When drones arrived prior to ambulances for suspected out-of-hospital cardiac arrest cases, the median time benefit was 01:52 minutes
THURSDAY, Sept. 2, 2021 (HealthDay News) â It is feasible for drones to deliver automated external defibrillators (AEDs) to real-life cases of out-of-hospital cardiac arrest (OHCA), according to a study published online Aug. 26 in the European Heart Journal to coincide with the European Society of Cardiology Congress 2021: The Digital Experience, held virtually from Aug. 27 to 30.
Sofia Schierbeck, from the Karolinska Institutet in Stockholm, and colleagues investigated the feasibility of AED delivery by drones integrated in emergency medical services in real-life cases of OHCA.
The researchers report that 14 cases were eligible for dispatch during the study period; AED drones took off in 12 alerts to suspected OHCA cases (median distance to location, 3.1 km). AED delivery was feasible within 9 m and successful in 11 of 12 alerts. In nearly two-thirds of cases (64 percent), AED drones arrived prior to ambulances, with a median time benefit of 01:52 minutes. The AED delivery success rate was 90 percent in an additional 61 test flights.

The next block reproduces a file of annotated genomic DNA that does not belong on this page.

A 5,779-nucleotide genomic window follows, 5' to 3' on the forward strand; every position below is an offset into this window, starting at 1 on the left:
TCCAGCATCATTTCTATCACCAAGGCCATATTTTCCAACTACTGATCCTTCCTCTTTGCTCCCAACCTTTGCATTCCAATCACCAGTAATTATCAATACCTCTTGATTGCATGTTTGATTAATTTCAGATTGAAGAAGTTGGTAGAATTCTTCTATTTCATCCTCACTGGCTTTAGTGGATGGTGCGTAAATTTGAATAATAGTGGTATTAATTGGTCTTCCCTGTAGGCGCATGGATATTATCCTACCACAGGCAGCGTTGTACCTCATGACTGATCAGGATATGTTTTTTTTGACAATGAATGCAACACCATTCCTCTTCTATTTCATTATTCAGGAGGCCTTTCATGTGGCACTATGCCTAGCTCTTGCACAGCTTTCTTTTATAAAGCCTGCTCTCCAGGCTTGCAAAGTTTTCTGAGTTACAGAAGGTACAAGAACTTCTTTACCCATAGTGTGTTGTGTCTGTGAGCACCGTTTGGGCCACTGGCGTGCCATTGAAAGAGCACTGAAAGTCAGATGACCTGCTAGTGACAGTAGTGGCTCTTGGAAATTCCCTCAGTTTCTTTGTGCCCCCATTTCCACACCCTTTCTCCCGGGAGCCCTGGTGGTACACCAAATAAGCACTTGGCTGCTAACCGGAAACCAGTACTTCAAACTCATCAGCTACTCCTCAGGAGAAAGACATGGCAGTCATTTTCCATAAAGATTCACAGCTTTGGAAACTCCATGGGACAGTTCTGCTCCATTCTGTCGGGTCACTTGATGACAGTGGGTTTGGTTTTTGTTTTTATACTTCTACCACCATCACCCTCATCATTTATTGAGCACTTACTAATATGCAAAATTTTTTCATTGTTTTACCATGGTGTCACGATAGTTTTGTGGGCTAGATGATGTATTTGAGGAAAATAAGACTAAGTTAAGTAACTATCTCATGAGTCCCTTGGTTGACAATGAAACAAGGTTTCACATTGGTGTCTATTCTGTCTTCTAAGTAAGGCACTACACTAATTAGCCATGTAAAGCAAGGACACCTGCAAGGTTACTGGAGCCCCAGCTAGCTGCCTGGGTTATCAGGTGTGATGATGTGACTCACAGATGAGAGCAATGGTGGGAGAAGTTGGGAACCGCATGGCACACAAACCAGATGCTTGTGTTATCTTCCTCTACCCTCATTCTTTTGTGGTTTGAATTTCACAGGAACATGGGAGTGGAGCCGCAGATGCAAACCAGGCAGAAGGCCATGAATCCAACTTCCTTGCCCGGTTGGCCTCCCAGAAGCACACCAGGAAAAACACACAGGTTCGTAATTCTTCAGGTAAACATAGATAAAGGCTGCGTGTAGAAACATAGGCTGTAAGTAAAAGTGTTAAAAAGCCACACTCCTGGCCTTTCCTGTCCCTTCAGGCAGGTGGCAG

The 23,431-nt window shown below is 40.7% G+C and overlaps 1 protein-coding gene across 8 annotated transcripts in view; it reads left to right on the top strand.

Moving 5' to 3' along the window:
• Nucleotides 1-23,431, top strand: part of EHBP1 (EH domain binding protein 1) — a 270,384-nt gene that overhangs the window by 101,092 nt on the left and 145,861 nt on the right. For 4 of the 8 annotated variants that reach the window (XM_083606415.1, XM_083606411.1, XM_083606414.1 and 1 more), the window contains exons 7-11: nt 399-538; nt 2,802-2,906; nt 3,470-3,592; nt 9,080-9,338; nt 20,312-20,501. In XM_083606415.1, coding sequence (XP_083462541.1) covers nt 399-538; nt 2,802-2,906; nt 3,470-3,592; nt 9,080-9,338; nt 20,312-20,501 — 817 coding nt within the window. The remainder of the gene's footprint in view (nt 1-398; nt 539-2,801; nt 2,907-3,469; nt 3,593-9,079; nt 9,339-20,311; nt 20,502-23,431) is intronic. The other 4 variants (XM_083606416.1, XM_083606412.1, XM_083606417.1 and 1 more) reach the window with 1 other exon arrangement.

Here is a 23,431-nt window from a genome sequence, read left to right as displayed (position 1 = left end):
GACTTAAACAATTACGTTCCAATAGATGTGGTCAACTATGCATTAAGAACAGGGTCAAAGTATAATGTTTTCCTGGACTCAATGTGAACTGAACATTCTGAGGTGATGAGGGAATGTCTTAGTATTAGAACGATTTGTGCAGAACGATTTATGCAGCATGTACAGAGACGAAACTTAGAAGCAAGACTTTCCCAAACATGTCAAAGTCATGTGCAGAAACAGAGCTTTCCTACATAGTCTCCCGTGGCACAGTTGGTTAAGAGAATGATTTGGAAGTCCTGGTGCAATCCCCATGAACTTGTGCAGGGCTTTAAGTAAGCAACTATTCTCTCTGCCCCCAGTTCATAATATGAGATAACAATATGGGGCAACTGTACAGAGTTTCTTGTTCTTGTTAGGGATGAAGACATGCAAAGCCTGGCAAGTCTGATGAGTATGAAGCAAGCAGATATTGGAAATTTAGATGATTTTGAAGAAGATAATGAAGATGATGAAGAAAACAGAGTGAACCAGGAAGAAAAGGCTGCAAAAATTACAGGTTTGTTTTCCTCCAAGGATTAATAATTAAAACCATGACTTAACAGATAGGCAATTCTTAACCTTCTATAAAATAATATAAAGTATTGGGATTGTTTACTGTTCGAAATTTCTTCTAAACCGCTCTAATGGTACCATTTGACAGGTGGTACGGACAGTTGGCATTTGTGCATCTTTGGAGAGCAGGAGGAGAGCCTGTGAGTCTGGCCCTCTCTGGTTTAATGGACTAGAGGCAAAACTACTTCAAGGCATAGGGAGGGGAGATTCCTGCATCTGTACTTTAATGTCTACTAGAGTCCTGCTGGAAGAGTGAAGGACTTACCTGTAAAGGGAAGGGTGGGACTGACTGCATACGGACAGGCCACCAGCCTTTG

“Our study shows that it is possible to use drones to transport defibrillators in a safe way and with target precision during real-life emergencies,” Schierbeck said in a statement. “A precondition for their future use is that the dispatcher takes initiative and instructs people on site to quickly collect and attach the AED in order to help the person with cardiac arrest.”
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